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Ukraine’s UN Envoy on Russia’s War and the Significance of ‘Swan Lake’

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Sergiy Kyslytsya, Ukrainian Ambassador to the UN
Sergiy Kyslytsya, Ukraine’s envoy to the UN, unwinds from dealing with the “aggressor state’s” violence against his country by taking bike rides in Manhattan, where he lives, with his dog, Dezi. In an interview with PassBlue, he also has choice words for his Russian counterpart at the UN and expounds on whether a third world war is underway. Here, he is shown outside the Security Council chamber, April 5, 2022. JOHN PENNEY/PASSBLUE

When he needs to unwind amid Russia’s disastrous invasion of his country, Sergiy Kyslytsya, Ukraine’s ambassador to the United Nations, takes long bike rides in Manhattan with his dog, Dezi (Dez, for short), a sprightly Jack Russell terrier. Her name is a riff on the title of Max Ehrmann’s poem “Desiderata,” which means something that is “desired” or “wanted.”

“Security will probably say it’s irresponsible for me to say, but I like to go downtown on my bicycle and put my dog in front, in a little basket,” Kyslytsya told PassBlue in an interview on April 6, held at the Ukrainian mission to the UN, in Manhattan, a day before Russia was suspended from the Human Rights Council by the UN General Assembly.

For the last six weeks, the ambassador — who was born in Kyiv on Aug. 15, 1969 — has been entirely focused on Russia’s war against Ukraine. In emergency Security Council meetings (there have been at least 16 on Ukraine since the war started on Feb. 24), he’s faced off with what he calls the “aggressor state’s” envoy to the UN, Vassily Nebenzia, comparing him to the Nazi foreign minister adviser and diplomat Joachim von Ribbentrop. Von Ribbentrop, like Nebenzia, Kyslytsya contends, “denied any knowledge” of atrocities committed by Nazi Germany but “was found guilty at [the] Nuremberg war crimes trial” and executed by hanging.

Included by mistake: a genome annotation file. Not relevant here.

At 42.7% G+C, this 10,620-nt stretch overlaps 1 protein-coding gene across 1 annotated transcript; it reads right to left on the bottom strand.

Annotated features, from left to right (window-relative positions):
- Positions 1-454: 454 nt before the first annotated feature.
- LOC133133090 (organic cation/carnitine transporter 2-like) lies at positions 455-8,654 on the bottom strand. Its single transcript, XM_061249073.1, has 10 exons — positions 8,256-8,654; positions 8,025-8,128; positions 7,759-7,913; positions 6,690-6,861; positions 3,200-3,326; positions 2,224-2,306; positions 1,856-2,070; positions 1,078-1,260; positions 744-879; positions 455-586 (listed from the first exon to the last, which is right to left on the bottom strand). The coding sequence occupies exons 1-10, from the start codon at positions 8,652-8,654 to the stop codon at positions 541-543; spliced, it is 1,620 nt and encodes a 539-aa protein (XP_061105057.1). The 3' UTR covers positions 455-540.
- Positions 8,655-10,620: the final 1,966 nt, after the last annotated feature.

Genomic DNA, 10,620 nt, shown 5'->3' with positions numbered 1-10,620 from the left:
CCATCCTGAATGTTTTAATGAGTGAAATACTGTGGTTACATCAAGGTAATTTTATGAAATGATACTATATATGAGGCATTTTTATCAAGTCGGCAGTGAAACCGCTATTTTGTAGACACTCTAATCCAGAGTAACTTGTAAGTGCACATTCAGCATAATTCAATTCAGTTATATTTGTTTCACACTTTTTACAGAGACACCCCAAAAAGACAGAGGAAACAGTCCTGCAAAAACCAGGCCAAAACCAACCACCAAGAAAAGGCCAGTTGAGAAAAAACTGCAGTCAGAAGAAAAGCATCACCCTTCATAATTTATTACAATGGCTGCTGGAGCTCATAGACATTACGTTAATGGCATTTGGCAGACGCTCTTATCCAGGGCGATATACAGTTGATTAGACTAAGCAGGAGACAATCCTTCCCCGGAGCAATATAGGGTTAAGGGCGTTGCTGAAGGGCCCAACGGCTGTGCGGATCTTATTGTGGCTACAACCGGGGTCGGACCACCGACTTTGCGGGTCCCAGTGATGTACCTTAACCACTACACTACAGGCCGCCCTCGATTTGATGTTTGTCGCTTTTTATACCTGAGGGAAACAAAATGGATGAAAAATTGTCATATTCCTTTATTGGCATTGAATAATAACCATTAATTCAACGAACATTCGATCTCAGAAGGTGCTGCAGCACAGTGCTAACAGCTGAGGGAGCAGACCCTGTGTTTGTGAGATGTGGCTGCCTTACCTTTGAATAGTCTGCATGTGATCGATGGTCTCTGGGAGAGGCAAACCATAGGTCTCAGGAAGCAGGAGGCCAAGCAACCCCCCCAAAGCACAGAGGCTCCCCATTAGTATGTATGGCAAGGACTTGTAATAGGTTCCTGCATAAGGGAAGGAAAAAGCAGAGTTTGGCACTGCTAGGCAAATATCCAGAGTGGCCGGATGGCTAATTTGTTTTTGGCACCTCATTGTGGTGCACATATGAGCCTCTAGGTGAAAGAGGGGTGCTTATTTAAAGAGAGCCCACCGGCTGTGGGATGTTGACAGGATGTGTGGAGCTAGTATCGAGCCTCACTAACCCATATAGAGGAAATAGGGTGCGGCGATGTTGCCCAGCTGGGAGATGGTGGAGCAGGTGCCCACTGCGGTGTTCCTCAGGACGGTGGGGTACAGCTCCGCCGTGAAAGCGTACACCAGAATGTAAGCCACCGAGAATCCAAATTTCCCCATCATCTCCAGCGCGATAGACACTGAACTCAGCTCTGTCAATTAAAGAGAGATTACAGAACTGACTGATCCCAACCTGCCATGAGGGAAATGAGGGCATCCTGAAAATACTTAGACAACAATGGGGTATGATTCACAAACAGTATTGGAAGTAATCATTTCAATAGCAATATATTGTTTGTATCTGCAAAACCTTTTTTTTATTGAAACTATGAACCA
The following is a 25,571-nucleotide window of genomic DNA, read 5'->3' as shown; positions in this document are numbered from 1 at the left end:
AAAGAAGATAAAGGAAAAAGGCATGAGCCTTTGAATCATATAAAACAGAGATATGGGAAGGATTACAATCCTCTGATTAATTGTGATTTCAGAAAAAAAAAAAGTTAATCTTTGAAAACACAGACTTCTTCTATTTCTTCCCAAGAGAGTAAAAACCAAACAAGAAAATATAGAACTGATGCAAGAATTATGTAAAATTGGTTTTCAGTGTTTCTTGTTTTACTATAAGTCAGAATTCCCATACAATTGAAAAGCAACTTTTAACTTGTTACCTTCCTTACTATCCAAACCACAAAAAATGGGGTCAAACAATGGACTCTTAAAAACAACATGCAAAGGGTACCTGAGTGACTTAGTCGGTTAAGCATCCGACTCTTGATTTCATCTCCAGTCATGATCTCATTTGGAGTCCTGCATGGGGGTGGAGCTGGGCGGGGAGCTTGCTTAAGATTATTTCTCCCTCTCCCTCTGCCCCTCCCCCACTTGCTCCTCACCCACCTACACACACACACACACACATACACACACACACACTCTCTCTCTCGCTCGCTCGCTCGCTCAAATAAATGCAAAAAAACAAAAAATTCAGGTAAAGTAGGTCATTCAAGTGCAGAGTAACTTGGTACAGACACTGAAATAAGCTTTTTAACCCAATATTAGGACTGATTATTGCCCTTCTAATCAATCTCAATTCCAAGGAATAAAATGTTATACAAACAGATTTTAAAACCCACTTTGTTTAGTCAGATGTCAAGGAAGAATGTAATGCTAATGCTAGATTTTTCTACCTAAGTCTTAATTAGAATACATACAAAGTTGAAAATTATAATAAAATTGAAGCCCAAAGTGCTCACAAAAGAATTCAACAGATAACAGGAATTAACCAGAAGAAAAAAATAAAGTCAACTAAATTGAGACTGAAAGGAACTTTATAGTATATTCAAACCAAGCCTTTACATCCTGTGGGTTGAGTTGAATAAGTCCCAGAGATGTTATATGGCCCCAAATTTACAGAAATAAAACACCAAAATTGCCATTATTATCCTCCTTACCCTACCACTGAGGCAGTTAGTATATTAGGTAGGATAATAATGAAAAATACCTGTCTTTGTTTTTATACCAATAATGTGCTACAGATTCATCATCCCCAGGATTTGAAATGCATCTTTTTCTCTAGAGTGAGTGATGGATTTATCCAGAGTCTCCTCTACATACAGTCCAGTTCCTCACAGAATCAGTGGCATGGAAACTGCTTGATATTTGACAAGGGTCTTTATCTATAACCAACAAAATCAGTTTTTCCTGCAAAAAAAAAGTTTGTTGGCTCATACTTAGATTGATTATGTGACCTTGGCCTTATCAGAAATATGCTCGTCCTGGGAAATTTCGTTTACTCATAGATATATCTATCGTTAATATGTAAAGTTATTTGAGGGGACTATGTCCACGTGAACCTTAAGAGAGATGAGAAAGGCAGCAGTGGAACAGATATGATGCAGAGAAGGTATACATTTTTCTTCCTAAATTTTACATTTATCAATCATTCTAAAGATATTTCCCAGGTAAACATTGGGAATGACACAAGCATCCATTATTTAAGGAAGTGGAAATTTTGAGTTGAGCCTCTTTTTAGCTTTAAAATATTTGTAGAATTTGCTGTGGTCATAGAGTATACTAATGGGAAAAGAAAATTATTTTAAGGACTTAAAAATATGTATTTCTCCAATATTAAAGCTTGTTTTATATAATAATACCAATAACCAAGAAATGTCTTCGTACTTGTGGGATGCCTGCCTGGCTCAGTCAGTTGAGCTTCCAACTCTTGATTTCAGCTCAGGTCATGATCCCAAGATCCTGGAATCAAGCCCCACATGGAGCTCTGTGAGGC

Kyslytsya graduated with an international law degree in 1993 from the Institute of International Relations of Taras Shevchenko National University in Kyiv, and he speaks five languages: Ukrainian, Russian, English, Spanish and French. “My childhood was English on Monday. French on Tuesday, German on Wednesday and Ukrainian and Russian on Thursday and Friday,” Kyslytsya said. “My family always put special focus on education.”

As to his speeches recently at the UN, Kyslytsya said: “I am most likely perceived as being very emotional when I speak. But . . . I’m very cynical. The cynical attitude helps me a lot to navigate . . . this very tragic environment.”

What began as President Vladimir Putin’s “special military operation” has reduced large swathes of Ukraine to rubble, internally displacing more than seven million people from their homes, according to the International Organization for Migration. Since April 7, the war has sent more than four million Ukrainians fleeing next door to Poland, Romania, Moldova and elsewhere in Europe and as far away as Mexico to reach the United States, according to data from the UN high commissioner for refugees.

Last week, Russia was accused of committing war crimes and potentially genocide in Bucha, a city north of Ukraine’s capital, Kyiv, where bodies of people were left piled in the streets, some with their arms bound behind them and others with bullet holes in the back of their heads. As the world reacted, Linda Thomas-Greenfield, the United States ambassador to the UN, called for the General Assembly to suspend Russia from the Human Rights Council, referring to Russia’s membership as a “farce” that hurts the Council’s credibility and the UN “writ large.” She added that it is “simply wrong.”

On April 7, the Assembly did just that: voted by two-thirds majority to suspend Russia’s membership in the Human Rights Council for “gross and systematic violations and abuses of human rights” and violations of international humanitarian law in Ukraine. The resolution passed, 93-to-24, with 58 abstentions. Shortly after the decision, Russia said it was withdrawing its membership, a move that Kyslytsya predicted in his remarks before the vote. “If Russia expulses itself from the Council, it would be its own choice, and there will be no need to blame others,” he said.